Supreme Court takes up cases over eased access to medication abortion drug
The justices also denied review in the underlying challenge to the FDA's 2000 approval of mifepristone — meaning the drug will remain available going forward.
On Wednesday, the U.S. Supreme Court agreed to hear cases over changes since 2016 that have eased access to the medication abortion drug mifepristone.
The Justice Department and Danco Laboratories, the maker of Mifiprex, asked the high court to hear their cases after the U.S. Court of Appeals for the Fifth Circuit issued a decision that would eliminate that eased access and put back restrictions in place prior to 2016. Those include changes in how far into a pregnancy mifepristone can be prescribed and whether it needs to be dispensed in person.
Also in Wednesday morning’s orders, the Supreme Court denied review of a request by the Alliance for Hippocratic Medicine for the justices to consider whether the underlying 2000 approval of mifepristone by the U.S. Food and Drug Administration should be reversed.
The three orders, taken together, represent a best-case scenario for abortion rights supporters. If the court had not taken up the DOJ and Danco requests, the eased access would have been ended. If the court had taken up the Alliance for Hippocratic Medicine’s request, the case would have put overall approval in question.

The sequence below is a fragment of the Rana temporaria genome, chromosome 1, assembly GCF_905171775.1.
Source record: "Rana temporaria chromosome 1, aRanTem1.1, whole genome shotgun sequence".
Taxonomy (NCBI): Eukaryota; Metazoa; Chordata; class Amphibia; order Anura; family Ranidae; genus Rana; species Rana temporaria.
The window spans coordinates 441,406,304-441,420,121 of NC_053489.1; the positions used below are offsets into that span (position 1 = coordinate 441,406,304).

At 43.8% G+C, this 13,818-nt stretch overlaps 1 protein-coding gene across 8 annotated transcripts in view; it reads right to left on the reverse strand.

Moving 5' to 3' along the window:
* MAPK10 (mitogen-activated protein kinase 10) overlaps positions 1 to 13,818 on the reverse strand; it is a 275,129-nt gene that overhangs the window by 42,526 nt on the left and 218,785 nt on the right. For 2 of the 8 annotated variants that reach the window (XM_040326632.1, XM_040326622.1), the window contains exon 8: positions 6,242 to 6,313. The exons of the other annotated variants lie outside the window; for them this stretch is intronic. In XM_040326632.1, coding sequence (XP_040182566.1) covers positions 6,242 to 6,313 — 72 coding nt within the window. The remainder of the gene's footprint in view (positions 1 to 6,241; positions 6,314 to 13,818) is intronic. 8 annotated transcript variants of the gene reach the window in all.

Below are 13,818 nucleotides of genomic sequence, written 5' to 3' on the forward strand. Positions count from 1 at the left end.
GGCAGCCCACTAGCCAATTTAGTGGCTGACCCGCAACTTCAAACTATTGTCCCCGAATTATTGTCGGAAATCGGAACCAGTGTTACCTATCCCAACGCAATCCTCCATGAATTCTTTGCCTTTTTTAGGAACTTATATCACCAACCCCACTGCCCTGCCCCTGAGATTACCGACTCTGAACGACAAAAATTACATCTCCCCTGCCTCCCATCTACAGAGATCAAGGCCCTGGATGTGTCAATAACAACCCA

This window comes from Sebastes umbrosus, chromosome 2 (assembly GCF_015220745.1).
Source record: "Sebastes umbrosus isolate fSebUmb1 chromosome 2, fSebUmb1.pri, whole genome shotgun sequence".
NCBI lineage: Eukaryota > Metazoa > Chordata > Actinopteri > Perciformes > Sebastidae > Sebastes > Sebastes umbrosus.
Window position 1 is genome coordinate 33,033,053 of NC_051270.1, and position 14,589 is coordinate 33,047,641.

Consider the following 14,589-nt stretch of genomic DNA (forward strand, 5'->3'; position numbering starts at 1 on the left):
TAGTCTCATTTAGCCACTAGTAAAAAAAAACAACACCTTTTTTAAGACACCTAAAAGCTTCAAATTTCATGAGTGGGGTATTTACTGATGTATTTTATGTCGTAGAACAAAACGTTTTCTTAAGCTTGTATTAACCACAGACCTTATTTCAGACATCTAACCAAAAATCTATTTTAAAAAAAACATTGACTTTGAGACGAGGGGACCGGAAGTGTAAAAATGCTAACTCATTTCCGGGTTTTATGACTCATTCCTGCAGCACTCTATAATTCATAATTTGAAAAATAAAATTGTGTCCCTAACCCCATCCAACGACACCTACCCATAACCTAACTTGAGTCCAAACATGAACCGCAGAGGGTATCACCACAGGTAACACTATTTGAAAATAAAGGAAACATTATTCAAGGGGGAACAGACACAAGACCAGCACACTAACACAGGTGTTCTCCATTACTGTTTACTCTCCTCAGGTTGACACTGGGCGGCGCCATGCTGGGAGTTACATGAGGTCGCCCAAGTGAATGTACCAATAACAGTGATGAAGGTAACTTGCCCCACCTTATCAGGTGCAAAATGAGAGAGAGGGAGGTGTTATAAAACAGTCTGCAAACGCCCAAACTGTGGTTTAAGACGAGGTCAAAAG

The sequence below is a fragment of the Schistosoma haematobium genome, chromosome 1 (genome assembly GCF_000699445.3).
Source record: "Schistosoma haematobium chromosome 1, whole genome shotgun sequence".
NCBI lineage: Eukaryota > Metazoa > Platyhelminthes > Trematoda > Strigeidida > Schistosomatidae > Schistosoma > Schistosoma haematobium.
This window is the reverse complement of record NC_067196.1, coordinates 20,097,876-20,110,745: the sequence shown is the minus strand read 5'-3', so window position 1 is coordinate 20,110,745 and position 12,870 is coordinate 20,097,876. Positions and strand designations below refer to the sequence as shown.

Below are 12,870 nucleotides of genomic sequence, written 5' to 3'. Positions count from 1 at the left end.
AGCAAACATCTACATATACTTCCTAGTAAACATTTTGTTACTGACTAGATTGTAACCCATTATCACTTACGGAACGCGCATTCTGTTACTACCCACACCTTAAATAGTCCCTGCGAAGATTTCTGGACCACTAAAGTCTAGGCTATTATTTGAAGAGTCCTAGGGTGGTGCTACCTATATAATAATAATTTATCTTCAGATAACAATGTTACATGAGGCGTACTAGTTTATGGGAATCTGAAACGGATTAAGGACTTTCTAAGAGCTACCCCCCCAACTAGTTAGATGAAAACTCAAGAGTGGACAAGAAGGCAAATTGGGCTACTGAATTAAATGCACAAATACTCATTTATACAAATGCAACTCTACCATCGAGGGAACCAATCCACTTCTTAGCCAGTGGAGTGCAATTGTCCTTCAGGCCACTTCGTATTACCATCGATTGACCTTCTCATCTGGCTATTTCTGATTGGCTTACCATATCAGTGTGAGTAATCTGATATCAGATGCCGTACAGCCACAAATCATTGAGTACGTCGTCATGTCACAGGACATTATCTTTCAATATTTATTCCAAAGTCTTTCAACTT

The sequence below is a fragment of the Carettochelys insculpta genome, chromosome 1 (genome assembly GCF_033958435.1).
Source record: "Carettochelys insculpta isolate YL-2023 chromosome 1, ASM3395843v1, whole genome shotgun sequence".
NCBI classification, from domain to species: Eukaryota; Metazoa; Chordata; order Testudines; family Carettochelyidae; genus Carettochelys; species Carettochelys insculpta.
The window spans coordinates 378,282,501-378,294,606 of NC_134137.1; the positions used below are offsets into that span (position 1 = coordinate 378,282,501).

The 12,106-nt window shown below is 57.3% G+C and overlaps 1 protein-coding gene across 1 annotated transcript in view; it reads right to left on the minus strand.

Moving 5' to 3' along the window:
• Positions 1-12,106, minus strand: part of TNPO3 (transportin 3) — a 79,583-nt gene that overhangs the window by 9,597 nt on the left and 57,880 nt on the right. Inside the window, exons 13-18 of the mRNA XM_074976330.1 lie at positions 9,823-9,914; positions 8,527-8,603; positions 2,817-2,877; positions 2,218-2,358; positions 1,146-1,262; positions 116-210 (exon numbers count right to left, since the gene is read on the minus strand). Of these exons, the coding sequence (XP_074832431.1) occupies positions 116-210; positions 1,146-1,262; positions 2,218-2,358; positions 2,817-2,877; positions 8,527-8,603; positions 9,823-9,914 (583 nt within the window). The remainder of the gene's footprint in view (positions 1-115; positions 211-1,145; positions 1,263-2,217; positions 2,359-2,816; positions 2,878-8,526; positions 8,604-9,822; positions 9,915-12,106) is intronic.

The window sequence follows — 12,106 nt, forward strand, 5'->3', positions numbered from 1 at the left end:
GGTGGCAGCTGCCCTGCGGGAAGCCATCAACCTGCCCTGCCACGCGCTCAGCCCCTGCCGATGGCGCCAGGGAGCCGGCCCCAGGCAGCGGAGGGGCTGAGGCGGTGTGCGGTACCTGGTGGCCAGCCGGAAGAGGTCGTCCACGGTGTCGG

Given Wednesday’s news, mifepristone will remain approved. The only question at this point is on what terms it will be available. That is still an essential question, particularly in this post-Roe landscape but — given the Fifth Circuit’s decision — it is, again, the best-case scenario for abortion rights supporters here.
The case, brought in Texas, had been closely watched since its filing in front of U.S. District Judge Matthew Kacsmaryk, an extremely conservative Trump appointee. In April, he issued a ruling purporting to end approval of the drug altogether. The Supreme Court issued an order later that month keeping the drug approved and available on its current terms until it was able to review the case.
The Fifth Circuit, in an August ruling, pulled back the part of Kacsmaryk’s decision rejecting the 2000 approval — holding that that challenge is untimely — but the appeals court agreed with Kacsmaryk’s decisions that the challengers have standing and that the eased restrictions should be tossed.
That August decision sent all three parties — DOJ, Danco, and the Alliance for Hippocratic Medicine — to the Supreme Court in September.
The DOJ and Danco cases will be heard together at the Supreme Court in 2024, with a decision then expected by the end of June.
This is a breaking news story. Check back at Law Dork for the latest.
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